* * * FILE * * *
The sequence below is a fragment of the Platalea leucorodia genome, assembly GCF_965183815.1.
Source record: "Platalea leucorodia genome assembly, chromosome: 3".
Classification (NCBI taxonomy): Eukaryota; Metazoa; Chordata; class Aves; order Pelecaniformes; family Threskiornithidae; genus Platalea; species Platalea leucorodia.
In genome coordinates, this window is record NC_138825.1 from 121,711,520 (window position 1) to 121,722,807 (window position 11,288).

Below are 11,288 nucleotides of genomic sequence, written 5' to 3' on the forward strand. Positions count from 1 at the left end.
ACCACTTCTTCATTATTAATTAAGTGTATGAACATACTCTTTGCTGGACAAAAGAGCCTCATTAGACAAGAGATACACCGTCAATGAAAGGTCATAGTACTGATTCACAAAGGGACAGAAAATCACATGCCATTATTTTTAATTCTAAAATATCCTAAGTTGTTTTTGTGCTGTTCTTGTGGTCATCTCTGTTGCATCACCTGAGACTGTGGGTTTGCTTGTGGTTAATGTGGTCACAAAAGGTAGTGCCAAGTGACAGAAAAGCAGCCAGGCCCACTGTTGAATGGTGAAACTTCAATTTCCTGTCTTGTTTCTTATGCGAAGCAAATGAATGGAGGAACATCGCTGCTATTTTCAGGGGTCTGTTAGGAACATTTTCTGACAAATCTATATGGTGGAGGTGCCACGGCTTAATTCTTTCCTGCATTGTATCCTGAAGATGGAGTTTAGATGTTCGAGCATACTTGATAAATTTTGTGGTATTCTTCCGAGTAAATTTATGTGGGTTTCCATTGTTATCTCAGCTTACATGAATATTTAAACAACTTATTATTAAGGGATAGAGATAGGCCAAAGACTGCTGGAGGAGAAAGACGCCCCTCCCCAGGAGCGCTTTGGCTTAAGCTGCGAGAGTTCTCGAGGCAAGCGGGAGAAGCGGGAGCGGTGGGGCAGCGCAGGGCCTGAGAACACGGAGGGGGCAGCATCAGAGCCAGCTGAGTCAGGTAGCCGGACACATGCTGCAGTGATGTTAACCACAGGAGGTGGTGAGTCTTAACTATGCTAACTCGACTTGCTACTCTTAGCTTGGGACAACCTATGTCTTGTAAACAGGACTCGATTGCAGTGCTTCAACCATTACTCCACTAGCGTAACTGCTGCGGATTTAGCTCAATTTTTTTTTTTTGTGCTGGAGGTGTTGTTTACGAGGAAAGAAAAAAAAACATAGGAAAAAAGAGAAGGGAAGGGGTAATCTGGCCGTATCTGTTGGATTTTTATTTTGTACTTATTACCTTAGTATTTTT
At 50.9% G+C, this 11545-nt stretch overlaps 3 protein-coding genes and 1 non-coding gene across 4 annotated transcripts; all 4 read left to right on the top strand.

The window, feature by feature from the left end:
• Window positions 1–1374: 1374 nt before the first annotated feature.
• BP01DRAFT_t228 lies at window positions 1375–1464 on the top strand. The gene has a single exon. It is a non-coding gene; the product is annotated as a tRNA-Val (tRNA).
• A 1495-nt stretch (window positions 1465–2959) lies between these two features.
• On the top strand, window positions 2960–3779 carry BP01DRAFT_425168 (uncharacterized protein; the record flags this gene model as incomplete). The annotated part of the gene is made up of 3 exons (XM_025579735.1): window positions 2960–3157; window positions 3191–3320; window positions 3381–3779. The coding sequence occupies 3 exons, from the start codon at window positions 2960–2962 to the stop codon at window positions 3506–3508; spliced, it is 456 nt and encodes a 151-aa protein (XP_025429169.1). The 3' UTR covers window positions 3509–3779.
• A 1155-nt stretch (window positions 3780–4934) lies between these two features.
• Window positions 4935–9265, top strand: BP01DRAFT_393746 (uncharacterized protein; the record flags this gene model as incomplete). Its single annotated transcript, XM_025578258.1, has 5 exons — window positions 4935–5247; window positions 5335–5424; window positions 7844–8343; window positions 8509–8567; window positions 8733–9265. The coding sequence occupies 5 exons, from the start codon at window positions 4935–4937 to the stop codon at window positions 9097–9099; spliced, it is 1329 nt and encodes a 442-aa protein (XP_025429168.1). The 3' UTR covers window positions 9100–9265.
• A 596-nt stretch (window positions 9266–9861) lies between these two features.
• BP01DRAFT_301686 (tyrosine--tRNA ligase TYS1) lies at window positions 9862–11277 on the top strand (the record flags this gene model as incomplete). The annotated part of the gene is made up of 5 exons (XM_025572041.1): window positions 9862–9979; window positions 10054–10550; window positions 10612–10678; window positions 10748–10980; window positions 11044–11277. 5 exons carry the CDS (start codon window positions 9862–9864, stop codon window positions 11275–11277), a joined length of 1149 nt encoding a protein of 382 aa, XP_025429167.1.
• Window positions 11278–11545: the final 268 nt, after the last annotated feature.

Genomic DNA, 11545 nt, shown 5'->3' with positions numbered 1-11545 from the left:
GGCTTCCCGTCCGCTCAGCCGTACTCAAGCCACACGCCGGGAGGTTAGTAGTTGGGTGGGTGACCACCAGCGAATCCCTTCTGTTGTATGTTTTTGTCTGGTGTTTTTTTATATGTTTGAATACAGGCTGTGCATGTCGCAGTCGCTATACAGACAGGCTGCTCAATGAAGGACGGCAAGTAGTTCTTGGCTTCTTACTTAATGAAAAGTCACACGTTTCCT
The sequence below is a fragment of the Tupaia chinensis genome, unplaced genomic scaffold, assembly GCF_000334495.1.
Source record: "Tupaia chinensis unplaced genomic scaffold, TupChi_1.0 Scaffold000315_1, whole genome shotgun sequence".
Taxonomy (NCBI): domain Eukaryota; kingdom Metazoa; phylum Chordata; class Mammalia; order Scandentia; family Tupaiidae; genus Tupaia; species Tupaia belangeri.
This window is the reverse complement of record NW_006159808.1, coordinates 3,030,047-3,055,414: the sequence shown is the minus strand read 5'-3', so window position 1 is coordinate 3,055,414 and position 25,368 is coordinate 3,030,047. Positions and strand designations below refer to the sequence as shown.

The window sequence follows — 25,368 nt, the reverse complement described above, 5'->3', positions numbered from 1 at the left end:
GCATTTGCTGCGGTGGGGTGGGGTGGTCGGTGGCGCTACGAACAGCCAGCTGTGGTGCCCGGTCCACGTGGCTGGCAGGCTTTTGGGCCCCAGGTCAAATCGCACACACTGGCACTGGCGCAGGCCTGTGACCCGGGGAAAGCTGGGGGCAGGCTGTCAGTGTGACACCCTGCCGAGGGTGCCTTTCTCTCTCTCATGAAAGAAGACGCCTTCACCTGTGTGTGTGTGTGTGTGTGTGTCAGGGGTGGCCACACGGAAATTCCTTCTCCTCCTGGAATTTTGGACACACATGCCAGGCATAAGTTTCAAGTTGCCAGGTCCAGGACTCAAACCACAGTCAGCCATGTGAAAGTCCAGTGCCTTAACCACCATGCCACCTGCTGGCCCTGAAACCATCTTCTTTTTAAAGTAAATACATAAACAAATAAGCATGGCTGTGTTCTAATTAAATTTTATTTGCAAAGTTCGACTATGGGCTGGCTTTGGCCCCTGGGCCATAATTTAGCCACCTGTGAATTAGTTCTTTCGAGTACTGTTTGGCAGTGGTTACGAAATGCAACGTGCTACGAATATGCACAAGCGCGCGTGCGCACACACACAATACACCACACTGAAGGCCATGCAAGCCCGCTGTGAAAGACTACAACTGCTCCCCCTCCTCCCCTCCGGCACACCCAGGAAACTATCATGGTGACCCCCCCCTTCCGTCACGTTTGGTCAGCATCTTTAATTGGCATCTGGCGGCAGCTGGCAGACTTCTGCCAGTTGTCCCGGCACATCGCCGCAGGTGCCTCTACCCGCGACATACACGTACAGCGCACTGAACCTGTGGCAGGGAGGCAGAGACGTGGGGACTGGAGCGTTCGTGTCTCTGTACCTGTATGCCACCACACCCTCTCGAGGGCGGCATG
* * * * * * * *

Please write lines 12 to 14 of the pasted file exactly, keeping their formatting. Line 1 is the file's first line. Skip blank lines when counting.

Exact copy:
• On the top strand, window positions 2960–3779 carry BP01DRAFT_425168 (uncharacterized protein; the record flags this gene model as incomplete). The annotated part of the gene is made up of 3 exons (XM_025579735.1): window positions 2960–3157; window positions 3191–3320; window positions 3381–3779. The coding sequence occupies 3 exons, from the start codon at window positions 2960–2962 to the stop codon at window positions 3506–3508; spliced, it is 456 nt and encodes a 151-aa protein (XP_025429169.1). The 3' UTR covers window positions 3509–3779.
• A 1155-nt stretch (window positions 3780–4934) lies between these two features.
• Window positions 4935–9265, top strand: BP01DRAFT_393746 (uncharacterized protein; the record flags this gene model as incomplete). Its single annotated transcript, XM_025578258.1, has 5 exons — window positions 4935–5247; window positions 5335–5424; window positions 7844–8343; window positions 8509–8567; window positions 8733–9265. The coding sequence occupies 5 exons, from the start codon at window positions 4935–4937 to the stop codon at window positions 9097–9099; spliced, it is 1329 nt and encodes a 442-aa protein (XP_025429168.1). The 3' UTR covers window positions 9100–9265.